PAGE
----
November 2010

Document Type


Degree Name



Oregon Health & Science University


The ATP-sensitive potassium channel (K[subsvript ATP]) is central to the translation of metabolic status into cellular electrical excitability. In no place is this more evident than pancreatic β-cells where K[subscript ATP] functions to translate blood glucose concentrations into insulin secretion. K[subscript ATP] dysfunction leads to a spectrum of life-threatening insulin secretion disorders usually presenting within the first days to weeks of life. Great strides have been made in understanding the molecular determinants of K[subscript ATP] function through the study of disease-causing mutations in the two proteins that make up its structure: the inward rectifier channel 6.2 (Kir6.2) and the sulfonylurea receptor1 (SUR1). Presented in this dissertation is the extensive analysis of two mutations in SUR1 (R74W and E128K) through mutagenesis screening that has led to numerous insights into K[subscript ATP] function. Both residues are vital to the maintenance of SUR1-Kir6.2 inter-connec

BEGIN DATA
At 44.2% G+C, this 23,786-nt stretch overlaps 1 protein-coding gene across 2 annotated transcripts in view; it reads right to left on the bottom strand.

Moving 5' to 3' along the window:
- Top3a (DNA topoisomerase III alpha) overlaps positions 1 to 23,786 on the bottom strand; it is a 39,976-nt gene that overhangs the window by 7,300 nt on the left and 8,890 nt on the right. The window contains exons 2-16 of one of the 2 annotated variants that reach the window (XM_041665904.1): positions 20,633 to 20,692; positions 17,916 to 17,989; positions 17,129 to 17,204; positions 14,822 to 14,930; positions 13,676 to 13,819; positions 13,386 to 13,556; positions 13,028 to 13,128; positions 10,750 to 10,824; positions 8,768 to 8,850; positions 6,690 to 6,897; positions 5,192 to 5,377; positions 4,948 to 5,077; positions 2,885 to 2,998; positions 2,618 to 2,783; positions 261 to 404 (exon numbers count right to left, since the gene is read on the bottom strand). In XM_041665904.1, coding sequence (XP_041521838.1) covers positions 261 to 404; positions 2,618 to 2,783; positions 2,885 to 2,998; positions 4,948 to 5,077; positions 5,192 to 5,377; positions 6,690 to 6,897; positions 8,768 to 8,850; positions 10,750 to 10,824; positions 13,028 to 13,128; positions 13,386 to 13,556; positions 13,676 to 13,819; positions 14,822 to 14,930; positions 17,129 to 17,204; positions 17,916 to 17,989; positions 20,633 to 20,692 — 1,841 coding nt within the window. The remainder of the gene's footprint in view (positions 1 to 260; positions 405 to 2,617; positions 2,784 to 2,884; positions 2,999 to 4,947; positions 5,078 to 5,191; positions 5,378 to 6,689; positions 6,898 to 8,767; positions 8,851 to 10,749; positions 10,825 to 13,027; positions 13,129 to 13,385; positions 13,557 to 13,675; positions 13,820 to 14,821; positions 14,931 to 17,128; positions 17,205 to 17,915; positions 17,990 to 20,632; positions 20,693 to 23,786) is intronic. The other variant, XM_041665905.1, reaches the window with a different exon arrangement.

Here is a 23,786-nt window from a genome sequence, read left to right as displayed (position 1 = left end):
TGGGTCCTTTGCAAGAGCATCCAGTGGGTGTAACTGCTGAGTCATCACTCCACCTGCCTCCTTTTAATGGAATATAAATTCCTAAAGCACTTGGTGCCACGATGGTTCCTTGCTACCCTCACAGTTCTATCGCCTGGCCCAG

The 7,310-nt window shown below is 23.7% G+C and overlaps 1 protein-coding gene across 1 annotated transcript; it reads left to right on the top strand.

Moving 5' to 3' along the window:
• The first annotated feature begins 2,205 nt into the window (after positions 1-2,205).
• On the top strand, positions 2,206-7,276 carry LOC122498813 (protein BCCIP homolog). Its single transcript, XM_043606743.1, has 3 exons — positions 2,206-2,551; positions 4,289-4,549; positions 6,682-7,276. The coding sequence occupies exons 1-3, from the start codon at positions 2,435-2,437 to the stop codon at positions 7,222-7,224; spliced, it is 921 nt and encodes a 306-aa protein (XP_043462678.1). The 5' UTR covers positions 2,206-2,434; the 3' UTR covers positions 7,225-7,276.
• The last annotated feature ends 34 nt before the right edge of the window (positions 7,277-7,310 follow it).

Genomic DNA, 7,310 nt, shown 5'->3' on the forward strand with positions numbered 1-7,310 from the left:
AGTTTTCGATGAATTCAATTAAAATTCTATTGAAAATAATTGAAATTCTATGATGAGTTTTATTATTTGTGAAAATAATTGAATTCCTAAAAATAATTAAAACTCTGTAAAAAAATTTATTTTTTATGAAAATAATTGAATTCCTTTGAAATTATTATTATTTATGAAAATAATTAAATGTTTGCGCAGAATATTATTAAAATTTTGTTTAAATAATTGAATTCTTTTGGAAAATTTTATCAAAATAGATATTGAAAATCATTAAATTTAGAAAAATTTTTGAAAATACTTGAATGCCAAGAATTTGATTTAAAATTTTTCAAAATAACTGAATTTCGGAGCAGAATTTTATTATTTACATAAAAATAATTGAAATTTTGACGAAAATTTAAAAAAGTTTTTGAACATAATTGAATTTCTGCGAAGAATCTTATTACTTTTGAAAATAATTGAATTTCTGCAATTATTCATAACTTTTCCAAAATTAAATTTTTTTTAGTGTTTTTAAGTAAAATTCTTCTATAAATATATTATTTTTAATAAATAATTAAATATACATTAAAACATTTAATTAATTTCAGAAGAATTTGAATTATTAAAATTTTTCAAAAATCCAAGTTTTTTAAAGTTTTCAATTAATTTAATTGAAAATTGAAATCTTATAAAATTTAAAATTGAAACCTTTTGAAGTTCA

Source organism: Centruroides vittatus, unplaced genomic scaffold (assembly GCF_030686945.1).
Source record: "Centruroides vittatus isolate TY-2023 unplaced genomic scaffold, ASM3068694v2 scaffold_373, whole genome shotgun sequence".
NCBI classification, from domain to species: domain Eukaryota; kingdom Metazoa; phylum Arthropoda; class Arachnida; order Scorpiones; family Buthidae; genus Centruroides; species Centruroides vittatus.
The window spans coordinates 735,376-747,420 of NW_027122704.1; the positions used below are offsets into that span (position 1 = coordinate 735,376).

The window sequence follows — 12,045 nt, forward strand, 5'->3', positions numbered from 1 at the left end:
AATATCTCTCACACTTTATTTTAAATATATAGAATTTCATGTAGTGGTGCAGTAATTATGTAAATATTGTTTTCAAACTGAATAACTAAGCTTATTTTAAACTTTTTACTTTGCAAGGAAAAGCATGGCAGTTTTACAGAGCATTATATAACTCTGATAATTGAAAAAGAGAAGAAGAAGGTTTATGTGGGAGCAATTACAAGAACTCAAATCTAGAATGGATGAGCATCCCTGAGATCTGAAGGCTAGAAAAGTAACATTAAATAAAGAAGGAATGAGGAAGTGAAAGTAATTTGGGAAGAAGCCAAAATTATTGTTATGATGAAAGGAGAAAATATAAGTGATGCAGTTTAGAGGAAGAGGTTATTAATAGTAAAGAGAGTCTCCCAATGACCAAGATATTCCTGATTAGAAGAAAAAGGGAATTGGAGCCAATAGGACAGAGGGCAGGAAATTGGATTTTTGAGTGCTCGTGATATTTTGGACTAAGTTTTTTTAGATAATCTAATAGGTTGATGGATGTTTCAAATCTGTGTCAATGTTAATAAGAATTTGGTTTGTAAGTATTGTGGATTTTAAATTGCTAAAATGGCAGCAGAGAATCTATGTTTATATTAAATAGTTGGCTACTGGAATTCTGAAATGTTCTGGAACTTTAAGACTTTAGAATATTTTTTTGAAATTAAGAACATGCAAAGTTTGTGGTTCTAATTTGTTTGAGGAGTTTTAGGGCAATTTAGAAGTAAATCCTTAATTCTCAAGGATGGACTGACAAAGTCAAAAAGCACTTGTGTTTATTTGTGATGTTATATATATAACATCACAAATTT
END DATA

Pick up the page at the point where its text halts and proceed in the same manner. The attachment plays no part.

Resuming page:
Neuroscience Graduate Program


School of Medicine



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